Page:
Walters v. JD Palatine, L.L.C.

Filing 30

REPORT AND RECOMMENDATIONS re 27 Motion to Dismiss for Failure to State a Claim filed by JD Palatine, L.L.C. Signed by Judge Andrew W. Austin. (ml)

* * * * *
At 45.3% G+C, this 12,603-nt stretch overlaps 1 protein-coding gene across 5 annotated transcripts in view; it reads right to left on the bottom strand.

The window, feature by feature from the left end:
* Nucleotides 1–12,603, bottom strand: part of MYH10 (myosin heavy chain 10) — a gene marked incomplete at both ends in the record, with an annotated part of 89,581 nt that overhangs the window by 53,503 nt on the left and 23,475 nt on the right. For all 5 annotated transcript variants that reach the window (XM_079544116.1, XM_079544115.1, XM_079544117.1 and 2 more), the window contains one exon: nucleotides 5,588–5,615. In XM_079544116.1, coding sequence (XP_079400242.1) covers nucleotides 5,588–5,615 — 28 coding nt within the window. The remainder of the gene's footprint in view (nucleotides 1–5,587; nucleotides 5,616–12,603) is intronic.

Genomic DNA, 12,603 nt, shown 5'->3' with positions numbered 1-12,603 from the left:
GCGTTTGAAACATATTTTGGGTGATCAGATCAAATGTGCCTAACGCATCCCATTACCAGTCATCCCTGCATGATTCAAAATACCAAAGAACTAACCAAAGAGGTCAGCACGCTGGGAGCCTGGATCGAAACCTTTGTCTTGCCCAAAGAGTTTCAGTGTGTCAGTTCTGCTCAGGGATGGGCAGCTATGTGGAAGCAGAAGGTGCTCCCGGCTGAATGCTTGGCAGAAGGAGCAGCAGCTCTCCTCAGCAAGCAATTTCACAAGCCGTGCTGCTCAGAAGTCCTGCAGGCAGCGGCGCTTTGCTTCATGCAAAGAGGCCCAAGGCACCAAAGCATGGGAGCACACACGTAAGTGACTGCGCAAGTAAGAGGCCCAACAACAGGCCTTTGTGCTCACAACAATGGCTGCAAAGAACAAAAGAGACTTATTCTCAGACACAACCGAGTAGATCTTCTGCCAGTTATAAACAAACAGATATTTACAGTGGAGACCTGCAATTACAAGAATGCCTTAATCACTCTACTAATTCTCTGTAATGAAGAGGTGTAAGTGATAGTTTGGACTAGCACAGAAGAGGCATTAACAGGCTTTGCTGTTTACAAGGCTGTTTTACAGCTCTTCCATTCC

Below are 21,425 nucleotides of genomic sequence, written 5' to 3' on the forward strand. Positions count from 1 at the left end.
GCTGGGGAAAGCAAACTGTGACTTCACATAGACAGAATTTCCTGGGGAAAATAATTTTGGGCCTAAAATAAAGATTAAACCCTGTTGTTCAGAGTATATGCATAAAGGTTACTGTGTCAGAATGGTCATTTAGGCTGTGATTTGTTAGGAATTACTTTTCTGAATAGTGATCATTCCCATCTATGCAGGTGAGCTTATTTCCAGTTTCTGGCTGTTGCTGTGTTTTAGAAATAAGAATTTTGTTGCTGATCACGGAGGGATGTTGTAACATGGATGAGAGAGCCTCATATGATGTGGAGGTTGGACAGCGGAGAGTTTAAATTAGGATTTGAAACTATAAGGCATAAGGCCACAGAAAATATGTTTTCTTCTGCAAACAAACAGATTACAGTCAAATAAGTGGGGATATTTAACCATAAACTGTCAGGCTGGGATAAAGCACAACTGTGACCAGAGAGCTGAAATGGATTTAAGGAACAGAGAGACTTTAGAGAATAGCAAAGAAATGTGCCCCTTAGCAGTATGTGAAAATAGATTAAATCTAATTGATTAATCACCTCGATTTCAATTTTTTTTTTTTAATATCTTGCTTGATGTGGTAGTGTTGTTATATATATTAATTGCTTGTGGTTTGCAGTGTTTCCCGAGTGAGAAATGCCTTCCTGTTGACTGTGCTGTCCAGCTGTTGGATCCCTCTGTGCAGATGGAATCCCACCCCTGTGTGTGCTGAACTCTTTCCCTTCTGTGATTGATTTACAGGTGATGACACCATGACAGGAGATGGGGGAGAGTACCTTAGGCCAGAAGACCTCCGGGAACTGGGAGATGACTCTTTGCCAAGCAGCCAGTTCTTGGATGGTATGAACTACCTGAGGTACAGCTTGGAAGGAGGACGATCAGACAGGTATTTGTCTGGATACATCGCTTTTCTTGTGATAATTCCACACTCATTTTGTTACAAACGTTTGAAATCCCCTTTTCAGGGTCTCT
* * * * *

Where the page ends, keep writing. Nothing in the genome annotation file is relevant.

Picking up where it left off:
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IN THE UNITED STATES DISTRICT COURT FOR THE WESTERN DISTRICT OF TEXAS AUSTIN DIVISION MARK WALTERS § § § § § v. J.D. PALATINE, L.L.C. A-15-CV-850-LY REPORT AND RECOMMENDATION OF THE UNITED STATES MAGISTRATE JUDGE TO: THE HONORABLE LEE YEAKEL UNITED STATES DISTRICT JUDGE Before the Court are Defendant’s Motion for Partial Dismissal of Plaintiff’s Complaint Under Rule 12(b)(6) (Dkt. No. 27); and Plaintiff’s Response in Opposition to Defendant’s Motion (Dkt. No. 29). The District Court referred the above-motion to the undersigned Magistrate Judge for Report and Recommendation pursuant to 28 U.S.C. § 636(b)(1)(B), Federal Rule of Civil Procedure 72 and Rule 1(c) of Appendix C of the Local Rules. I. GENERAL BACKGROUND Plaintiff Mark Walters brings this suit alleging that JD Palatine, LLC (Palatine) violated various provisions of the Fair Credit Reporting Act (FCRA). In June 2015, Walters was denied a consulting contract, allegedly due to a criminal background report performed by Palatine. Following the denial of the contract, Walters filed a written dispute to Palatine stating that the background check contained inaccurate information. Walters requested a re-investigation of the information. According to Walters, an unnamed employee at Palatine stated that it would re-investigate the matter “timely.” However, Walters alleges that Palatine failed to conduct the re-investigation within thirty days, in violation of the FCRA. Additionally, after discovery, Walters was granted leave to amend his complaint to add two claims: fraud and misrepresentation. He contends that Palatine misrepresented that it would conduct the re-investigation within thirty days, which caused an injury to Walters. He claims that this misrepresentation is the basis for both his fraud and misrepresentation claims, as well as his previous claims under the FCRA. Palatine moves to dismiss the fraud and misrepresentation claims, contending that Walters fails to meet the heightened pleading standards of FED. R. CIV. P. 9(b). The motion does not address Walters’s FCRA claims. II. ANALYSIS A. 12(b)(6) Motion to Dismiss 1. Standard of Review Rule 12(b)(6) allows a party to move to dismiss an action for failure to state a claim upon which relief can be granted. FED. R. CIV. P. 12(b)(6). Pro se complaints are liberally construed in favor of the plaintiff. Haines v. Kerner, 404 U.S. 519, 520-21 (1972). In deciding a Rule 12(b)(6) motion to dismiss for failure to state a claim, “[t]he court accepts all well-pleaded facts as true, viewing them in the light most favorable to the [nonmovant].” In re Katrina Canal Breaches Litig., 495 F.3d 191, 205 (5th Cir. 2007) (internal quotation marks omitted), cert. denied, 552 U.S. 1182 (2008). To survive the motion, a nonmovant must plead “enough facts to state a claim to relief that is plausible on its face.” Bell Atl. Corp. v. Twombly, 550 U.S. 544, 555 (2007). “The court’s task is to determine whether the plaintiff has stated a legally cognizable claim that is plausible, not to evaluate the plaintiff's likelihood of success.” Lone Star Fund V (U.S.), L.P. v. Barclays Bank PLC, 594 F.3d 383, 387 (5th Cir. 2010). “A claim has facial plausibility when the [nonmovant] pleads factual content that allows the court to draw the reasonable inference that the [movant] is liable for the misconduct alleged.” Ashcroft v. Iqbal, 129 S.Ct. 1937, 1949 (2009). “The plausibility standard is not akin to a ‘probability requirement,’ but it asks for more than a sheer possibility that a defendant has acted unlawfully.” Id. 2 For allegations of fraud, the rules require a heightened pleading standard. Rule 9(b) requires plaintiffs to “state with particularity the circumstances constituting fraud.” FED. R. CIV. P. 9(b). The Fifth Circuit “interprets Rule 9(b) strictly, requiring the plaintiff to specify the statements contended to be fraudulent, identify the speaker, state when and where the statements were made, and explain why the statements were fraudulent.” Flaherty & Crumrine Preferred Income Fund, Inc. v. TXU Corp., 565 F.3d 200, 207 (5th Cir. 2009). In other words, the plaintiff must identify the “who, what, when, and where” of the fraud claim. Williams v. WMX Techs., Inc., 112 F.3d 175, 178 (5th Cir. 1997). However, “[m]alice, intent, knowledge, and other conditions of a person’s mind may be alleged generally.” FED. R. CIV. P. 9(b). 2. Fraud Palatine argues that Walters fails to meet the heightened pleading standard of Rule 9(b). In Texas, a claim for fraud requires: (1) that a material representation was made; (2) the representation was false; (3) when the representation was made, the speaker knew it was false or made it recklessly without any knowledge of the truth and as a positive assertion; (4) the speaker made the representation with the intent that the other party should act upon it; (5) the party acted in reliance on the representation; and (6) the party thereby suffered injury. In re FirstMerit Bank, N.A., 52 S.W.3d 749, 758 (Tex. 2001). Palatine is correct that Walters has failed to meet the heightened pleading standard. First, Walters does not identify the person at Palatine that made the alleged misrepresentation. In his complaint, Walters merely states that “Defendant” made the statements, but does not identify which employee(s) spoke to Walters. He also fails to identify how the statement was made—whether orally or in writing. Then, Walters does not allege a specific injury suffered as a result of his reliance. In a separate claim, Walters states that he “was applying for a job and the outcome of the re-investigation report had a significant impact 3 on whether Plaintiff was hired or not.” Dkt. No. 25 at 11. However, he does not explain how he relied on the statement or how the delay caused injury—especially given the fact that Walters had already been denied the contract. As such, Walters’s claim for fraud does not meet the pleading standards required under Rule 9(b) and should be dismissed. 3. Negligent Misrepresentation Palatine next argues that Walter’s claim for negligent misrepresentation—if indeed this Court interprets Walters claim as such—is subject to Rule 9(b) as well. The Fifth Circuit has stated that “when the parties have not urged a separate focus on the negligent misrepresentation claims” from the fraud claims, a court should apply the heightened pleading standard of Rule 9(b). Benchmark Elec., Inc. v. J.M. Huber Corp., 343 F.3d 719, 723 (5th Cir. 2003).1 Because Walters alleges that the same misleading statement is the basis for both claims, the Court will apply the heightened pleading standard to the negligence claim as well. In Texas, the elements of a negligent misrepresentation claim are: (1) defendant’s representation to plaintiff in the course of defendant’s business or in a transaction in which the defendant had an interest; (2) defendant’s providing false information for the guidance of others; (3) defendant’s failure to exercise reasonable care or competence in obtaining or communicating information; (4) plaintiff’s justifiable reliance on defendant’s representation; and (5) defendant’s negligent misrepresentation proximately causing the plaintiff’s injury. Willis v. Marshall, 401 S.W.3d 689, 698 (Tex. App.–El Paso 2013). Walters fails to meet the heightened standard of Rule 9(b) for the same reasons as above. Walters complaint fails to identify 1 See also Foxx v. My Vintage Baby, Inc., 624 F. App’x 318, 319 (5th Cir. 2015); Lone Star Fund V (U.S.), L.P. v. Barclays Bank PLC, 594 F.3d 383, 387 (5th Cir. 2010). But see Am. Realty Trust, Inc. v. Hamilton Lane Advisors, Inc., 115 F. App’x 662, 668 (5th Cir. 2004) (stating that negligent misrepresentation claims are not subject to Rule 9(b)). 4 the speaker, whether the statement was made orally or in writing, any specific injury, or justifiable reliance on the statement. Therefore, this claim should also be dismissed. B. Amendment When a complaint fails to state a claim, a court should generally give plaintiff an opportunity to amend under Rule 15(a) before dismissing the action with prejudice. “Although a court may dismiss the claim, it should not do so without granting leave to amend, unless the defect is simply incurable or the plaintiff has failed to plead with particularity after being afforded repeated opportunities to do so.” Hart v. Bayer Corp., 199 F.3d 239, 247 n. 6 (5th Cir. 2000) (citing O'Brien v. Nat'l Prop. Analysts Partners, 936 F.2d 674, 675-76 (2d Cir. 1991)). The Court cannot state that amendment would be futile in this case if Walters can plead, in good faith, a factual basis for the fraud and negligent misrepresentation claim containing the missing details discussed above. And while Walters amended his complaint previously, he did so to add the additional claims discussed here. As a result, the Court recommends that the district judge permit Walters an opportunity to replead to cure the deficiencies noted above. III. RECOMMENDATION The undersigned RECOMMENDS that the District Court GRANT the Defendant’s Motion for Partial Dismissal of Plaintiff’s Complaint (Dkt. No. 27), and DISMISS the claims for fraud and negligent misrepresentation. The undersigned FURTHER RECOMMENDS that the District Court PERMIT the Plaintiff a defined period of time in which to file an amended complaint to plead sufficient facts to support his assertions of fraud and negligent misrepresentation, as discussed above. IV. WARNINGS The parties may file objections to this Report and Recommendation. A party filing objections must specifically identify those findings or recommendations to which objections are being made. 5 The District Court need not consider frivolous, conclusive, or general objections. See Battle v. United States Parole Comm’n, 834 F.2d 419, 421 (5th Cir. 1987). A party's failure to file written objections to the proposed findings and recommendations contained in this Report within fourteen (14) days after the party is served with a copy of the Report shall bar that party from de novo review by the District Court of the proposed findings and recommendations in the Report and, except upon grounds of plain error, shall bar the party from appellate review of unobjected-to proposed factual findings and legal conclusions accepted by the District Court. See 28 U.S.C. § 636(b)(1)(c); Thomas v. Arn, 474 U.S. 140, 150-53, 106 S. Ct. 466, 472-74 (1985); Douglass v. United Servs. Auto. Ass’n, 79 F.3d 1415, 1428-29 (5th Cir. 1996) (en banc). To the extent that a party has not been served by the Clerk with this Report & Recommendation electronically pursuant to the CM/ECF procedures of this District, the Clerk is directed to mail such party a copy of this Report and Recommendation by certified mail, return receipt requested. SIGNED this 9th day of January, 2017. _____________________________________ ANDREW W. AUSTIN UNITED STATES MAGISTRATE JUDGE 6